Balancing family health and economic well-being in Kenya

Josephine (Josie) W. Munene is the Director of Community Engagement at Maziwa Breastfeeding, an organization that helps mothers balance their babies’ health and their families’ economic well-being in Kenya. Munene leads the lactation education training programs and the Community Breastfeeding Ambassador peer support initiatives.

Munene completed her graduate work in the UK with a focus on international development, and while she imagined she would spend her life working globally, and after spending some time working in the corporate world, she determined a need for helping moms in her home country. 

After her first son (now 14 years old) was born, she struggled to find breastfeeding support. Munene noticed that many of the resources and programs were established in the Global North and lacking for women in her community. So Munene switched gears and launched a business that sold breastfeeding supplies like breast pumps and nursing bras and nursing pads different from the “lumps” handed out by the hospital. She was looking to infuse dignity in the experience, she explains.  But Munene quickly realized that it wasn’t enough to sell products to women, so she pursued the Infant and Young Child Feeding Counselor Training in order to meld her lived experience with technical knowledge and offer evidence-based care to breastfeeding dyads.   

Kenya ranks quite well in the World Breastfeeding Trends Initiative (WBTi) coming in at number 10 worldwide. Still, Munene shares that in Kenya, lactation professionals are not widely accepted as competent nor essential care providers. Instead, they are often considered “quacks” or the profession is regarded as a “hobby”. Munene has therefore made it a priority to engage in policy change with a goal to establish a national accreditation curriculum in her country that will recognize lactation care as an essential part of the continuum of care. Munene sees engagement of social enterprises in public private partnerships as an important piece to this work; reliance on governments alone or donor partners alone has proven to be ineffective, she comments. Further, Munene emphasizes the importance of engaging the people who the policies are intended to benefit. 

She sees an opportunity to adapt well-established accreditation programs in the Global North to Sub-Saharan countries’ needs. Growing the membership of the Kenya Association of Breastfeeding would signal to the Kenyan government the need for a local accreditation, she proposes. 

Recently, Munene and her colleagues helped facilitate a  Kenya Association for Breastfeeding workshop during the Amref International University (AMIU) Public Health Care Congress. A range of participants including gynecologists, pediatricians, students were invited to learn about the fundamental principles of lactation and breastfeeding. They then participated in reflecting on case studies using Healthy Children Project’s (HCP) 8-Level Problem Solving Process by Karin Cadwell and Cindy Turner-Maffei as a framework.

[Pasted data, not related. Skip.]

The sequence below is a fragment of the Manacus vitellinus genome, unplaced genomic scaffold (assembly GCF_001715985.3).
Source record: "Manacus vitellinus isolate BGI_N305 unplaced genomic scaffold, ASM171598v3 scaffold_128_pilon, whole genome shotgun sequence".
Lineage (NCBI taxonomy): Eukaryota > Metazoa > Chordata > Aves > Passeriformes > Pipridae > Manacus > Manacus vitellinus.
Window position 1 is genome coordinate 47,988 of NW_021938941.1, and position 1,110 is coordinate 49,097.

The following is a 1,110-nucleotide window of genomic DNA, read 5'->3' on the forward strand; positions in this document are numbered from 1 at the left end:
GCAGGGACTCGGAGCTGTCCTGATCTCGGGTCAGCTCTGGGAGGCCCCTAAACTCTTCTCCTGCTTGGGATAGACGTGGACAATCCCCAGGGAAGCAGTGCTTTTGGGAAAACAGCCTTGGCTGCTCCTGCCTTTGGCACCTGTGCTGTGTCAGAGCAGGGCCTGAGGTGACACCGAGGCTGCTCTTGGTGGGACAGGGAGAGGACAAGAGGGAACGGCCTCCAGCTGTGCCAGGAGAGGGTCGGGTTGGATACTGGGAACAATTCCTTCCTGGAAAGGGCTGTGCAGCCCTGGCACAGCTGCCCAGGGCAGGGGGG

Munune reports that the most interesting finding from the interactions was the participants’ identification of the need for breastfeeding support early on to alleviate or to eliminate challenges. 

Another takeaway illuminated  the specialized care that breastfeeding can require. Munene explains that in Kenya, breastfeeding generally falls under the nutrition category which overgeneralizes the “benefits” of breastfeeding and ignores the need for practical support that is tailored and effective. 

Munene mentions that Kenya employs Community Health Promoters which are important players in preventive health care, but the program does not address the need for more targeted support for breastfeeding dyads. 

Overall, Munene sees a need for a more comprehensive approach to lactation and breastfeeding care in her country. She calls for policies that go beyond “paperwork and guidelines”. 

For instance, Kenya has established lactation laws for working mothers, but she finds implementation and enforcement is lacking. [Check out this qualitative study for interesting  perspectives from women, families and employers in Kenya.] 

In Breastfeeding challenges for working mothers and their families in different workplace settings, around 18 minutes into the webinar, Munene presents on maintaining exclusive breastfeeding for working mothers.

Munene also reflects on maternity cash benefits for those working in the informal sector. These interventions can only be effective if they come with proper education, she reports. Cash benefits have the potential to influence personal nutritional wellness, and if individuals use the money to purchase indigenous foods from their neighbors, they have the added potential to boost income for the community as a whole. 

You can learn more about these endeavors and connect with Munune here

You might also be interested in learning about The Cost of Not Breastfeeding in Kenya. Check it out here.

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